"This is Celeritas," he said, as the horse put his head over the half-door to investigate them.
The Whites' stable complex was the usual bustling place it always was, with slaves exercising horses by walking them round the yard - one had been re-shod and a mare had recently foaled. The carpenter was busy fashioning a new chariot, and the wheelwright was shaving spokes for a new wheel for one damaged in the last race. Slaves were mucking out stalls and doing all the hundred and one other things that kept a chariot team ready and able to compete in the furious races that had made the Whites famous.
Marcus had been closeted with a visitor for what felt like an eternity, talking about the opportunities that backing such a faction could provide, and had come out of the session the renter (not, strangely, outright owner) of one half-wild barbarian boy who seemingly had a magical touch with horses. Marcus had initially been put off by the FVG brand on the boy's arm, and the discussion over that had led to the final agreement, that the Whites would take the boy on to work in the stables for a fixed sum payable every eight days, and if not fully satisfied, the boy would be returned to his master, no harm, no foul.
They had shaken on it and the boy's master had left, leaving Marcus in charge of a boy who looked still half-feral. At least the tunic he was wearing could pass as white, Marcus supposed. If you squinted.
It was at least not blue, green or red. There was something to be said for small mercies.
"Come along, I suppose you ought to see where you'll be working," he said, leading the boy out of his office and into the bustling yard.
The Whites complex was formed of four separate wings around a central courtyard. There were stables along three sides, enough to house all the numerous horses (it was not unknown for them to put three teams into the same race), with various workshops, the kitchen and dining hall making up the fourth wing. Over the stables were hay-lofts and dormitories for the slaves, with living quarters for the free craftsmen situated over the workshops. Marcus' office was also on this second story, which had a shaded balcony overlooking the central yard, giving Marcus a good view of everything that went on, for which he was responsible.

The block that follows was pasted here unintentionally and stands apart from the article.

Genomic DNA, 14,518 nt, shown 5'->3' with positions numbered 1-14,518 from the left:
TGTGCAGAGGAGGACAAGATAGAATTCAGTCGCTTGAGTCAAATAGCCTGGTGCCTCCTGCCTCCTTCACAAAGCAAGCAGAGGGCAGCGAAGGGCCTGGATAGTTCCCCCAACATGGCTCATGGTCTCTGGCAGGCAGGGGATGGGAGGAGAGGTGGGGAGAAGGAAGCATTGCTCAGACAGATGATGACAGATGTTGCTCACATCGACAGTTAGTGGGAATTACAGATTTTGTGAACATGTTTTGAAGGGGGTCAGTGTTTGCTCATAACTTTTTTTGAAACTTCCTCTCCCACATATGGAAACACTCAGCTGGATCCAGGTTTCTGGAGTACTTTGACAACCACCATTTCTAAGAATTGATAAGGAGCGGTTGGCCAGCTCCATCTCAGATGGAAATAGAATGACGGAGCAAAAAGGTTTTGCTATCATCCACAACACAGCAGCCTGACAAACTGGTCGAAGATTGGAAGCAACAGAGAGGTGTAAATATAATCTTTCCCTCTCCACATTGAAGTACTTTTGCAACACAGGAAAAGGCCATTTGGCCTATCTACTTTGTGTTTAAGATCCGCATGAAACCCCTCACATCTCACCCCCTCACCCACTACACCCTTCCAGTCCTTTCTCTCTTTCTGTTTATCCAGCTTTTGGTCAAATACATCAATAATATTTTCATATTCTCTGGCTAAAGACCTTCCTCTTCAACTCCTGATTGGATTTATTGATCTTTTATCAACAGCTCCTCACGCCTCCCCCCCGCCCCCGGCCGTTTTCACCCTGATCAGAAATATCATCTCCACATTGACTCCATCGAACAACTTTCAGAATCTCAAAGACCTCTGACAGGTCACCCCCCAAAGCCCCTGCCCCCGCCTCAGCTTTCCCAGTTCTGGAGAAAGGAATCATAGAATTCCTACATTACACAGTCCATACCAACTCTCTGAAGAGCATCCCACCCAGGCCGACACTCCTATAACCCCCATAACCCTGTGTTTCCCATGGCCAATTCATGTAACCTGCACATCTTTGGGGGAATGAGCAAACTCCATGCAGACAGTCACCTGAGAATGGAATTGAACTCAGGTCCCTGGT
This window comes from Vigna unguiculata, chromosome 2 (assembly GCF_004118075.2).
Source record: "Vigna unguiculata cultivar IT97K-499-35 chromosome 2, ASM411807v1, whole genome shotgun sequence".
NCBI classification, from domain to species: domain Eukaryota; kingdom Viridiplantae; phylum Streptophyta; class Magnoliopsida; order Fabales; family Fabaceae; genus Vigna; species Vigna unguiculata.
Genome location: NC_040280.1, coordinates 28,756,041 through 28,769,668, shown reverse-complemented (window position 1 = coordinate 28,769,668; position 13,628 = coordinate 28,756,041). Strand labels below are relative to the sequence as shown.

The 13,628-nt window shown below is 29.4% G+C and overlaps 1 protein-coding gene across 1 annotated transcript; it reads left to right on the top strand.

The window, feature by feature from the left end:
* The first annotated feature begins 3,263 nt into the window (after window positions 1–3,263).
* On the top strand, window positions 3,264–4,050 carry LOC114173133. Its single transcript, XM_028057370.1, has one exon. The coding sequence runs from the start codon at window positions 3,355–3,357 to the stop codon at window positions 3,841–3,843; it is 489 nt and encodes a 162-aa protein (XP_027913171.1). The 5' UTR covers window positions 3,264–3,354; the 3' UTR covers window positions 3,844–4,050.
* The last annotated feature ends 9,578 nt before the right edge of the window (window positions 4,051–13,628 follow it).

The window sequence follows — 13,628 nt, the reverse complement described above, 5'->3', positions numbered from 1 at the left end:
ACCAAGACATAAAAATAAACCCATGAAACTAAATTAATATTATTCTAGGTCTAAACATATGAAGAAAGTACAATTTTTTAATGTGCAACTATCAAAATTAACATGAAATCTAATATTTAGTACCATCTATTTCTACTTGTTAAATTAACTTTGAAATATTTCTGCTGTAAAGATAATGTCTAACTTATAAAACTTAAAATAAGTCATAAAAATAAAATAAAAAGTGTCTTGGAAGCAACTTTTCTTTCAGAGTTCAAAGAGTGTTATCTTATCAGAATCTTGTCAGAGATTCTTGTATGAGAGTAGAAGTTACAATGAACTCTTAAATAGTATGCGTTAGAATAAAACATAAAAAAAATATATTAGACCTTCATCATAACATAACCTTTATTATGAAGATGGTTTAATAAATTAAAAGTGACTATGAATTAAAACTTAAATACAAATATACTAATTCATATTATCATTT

Marcus Eppius Parthenicus
38 | 7th May 36AD | Equite | Dominus Factionis Album | Bi | Canon | Guy Henry
It would be possible to describe Marcus as a man of contradictions. First and foremost he is fiercely loyal to his faction - the only real home he has ever known in Rome as the then-leader was the one to purchase his grandfather in the first place, and his father worked for them in his own turn. He demands excellence from those around him, having little patience for anyone who cannot do the job demanded of them. He wants the Whites to be the very best that they can be, although he will not stoop to cheating; honour was drummed into him from a young age. He can be harsh with those he perceives as slacking, but his demeanour around the horses is very different, as it is towards those who likewise care for the horses from desire rather than duty. His fiercest tirades are directed towards anyone caught mistreating the horses - after all, they are unable to answer back and, not being war horses, if they lash out it's probably deserved. A slave caught mistreating any of the horses is going to feel the lash - Marcus almost never resorts to it for any other reason.